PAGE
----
The appalling situation at Martin Luther King Jr./ Drew Medical Center, revealed in Claire Spiegel's recent articles in The Times, is a measure of mismanagement and community neglect that translates into a failure of Los Angeles County leadership.
The county supervisors have now agreed to investigate the situation, but an examination is likely to turn up little more than what the board has known for a long time: The state and county are not providing enough money for the hospital and this problem has been compounded by egregious administrative failures. The Los Angeles County supervisors bear a heavy responsibility for failing to bring the problem into the open and for postponing the necessary corrections.
The revelations have a meaning beyond the confines of King. They measure the conscious, deliberate, structural under-funding of public medicine in the United States. The nation remains alone among industrialized democracies with a system of health care that excludes from the basic protection substantial numbers of people, an estimated 37 million Americans, including more than 5 million Californians.
Some of the problems at Martin Luther King already are being resolved under the vigorous leadership of Dr. James Haughton III, brought in as medical director to address the disarray. Some of the problems will be resolved in the longer term by new commitments of the county supervisors to provide replacements for some of the out-dated equipment and to construct a new trauma center.
But many of the problems will persist in the absence of closer supervision from the county Department of Health Services and the Board of Supervisors. Added out-patient facilities are needed. Increases in medical staff compensation are essential to recruitment of quality staff. There must be a new ordering of the controversial relationship with Drew University of Medicine and Science, intended to be the teaching and research arm of the medical center.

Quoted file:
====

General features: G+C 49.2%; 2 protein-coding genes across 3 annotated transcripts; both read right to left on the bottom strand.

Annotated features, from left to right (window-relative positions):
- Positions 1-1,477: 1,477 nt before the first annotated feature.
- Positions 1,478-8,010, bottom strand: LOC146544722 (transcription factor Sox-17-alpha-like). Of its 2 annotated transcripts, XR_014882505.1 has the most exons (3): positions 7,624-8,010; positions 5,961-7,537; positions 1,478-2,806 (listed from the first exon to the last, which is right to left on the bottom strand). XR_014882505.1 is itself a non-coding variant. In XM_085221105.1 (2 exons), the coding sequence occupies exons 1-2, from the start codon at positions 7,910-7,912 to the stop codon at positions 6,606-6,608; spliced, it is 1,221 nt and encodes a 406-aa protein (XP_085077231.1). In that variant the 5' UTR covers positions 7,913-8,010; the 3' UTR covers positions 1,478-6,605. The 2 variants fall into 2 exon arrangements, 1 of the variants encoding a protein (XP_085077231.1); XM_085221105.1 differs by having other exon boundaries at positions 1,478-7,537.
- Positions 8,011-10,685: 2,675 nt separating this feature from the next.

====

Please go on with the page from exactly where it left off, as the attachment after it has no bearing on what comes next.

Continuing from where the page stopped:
There is a risk, in the effort to accelerate reform, that the distinguished commitment of many on the staff will be forgotten. The hospital's doctors, nurses and technicians are forced to work in the most trying circumstances, many at substandard wages, to maintain this vital link in the county public health network.
Those supervising doctors who failed to provide hands-on direction and slept through their shifts would appear to be the exception--a regrettable anomaly of the past, according to Dr. Haughton. Failures have at times cost the lives of patients and that is unacceptable. But services provided at great sacrifice have also saved lives in surprising numbers, given the desperate conditions of the hospital.
In this crisis, there is also reconfirmation of the wisdom of the county, under the leadership of Supervisor Kenneth Hahn, in building the Martin Luther King Jr./Drew Medical Center. It has proven its importance. But it is not, as Hahn suggested recently, "one of the finest in America." Tough administrative decisions and marked funding increases, not the palliative of rhetoric, are urgently required if it is to begin to meet the standards appropriate to Los Angeles County.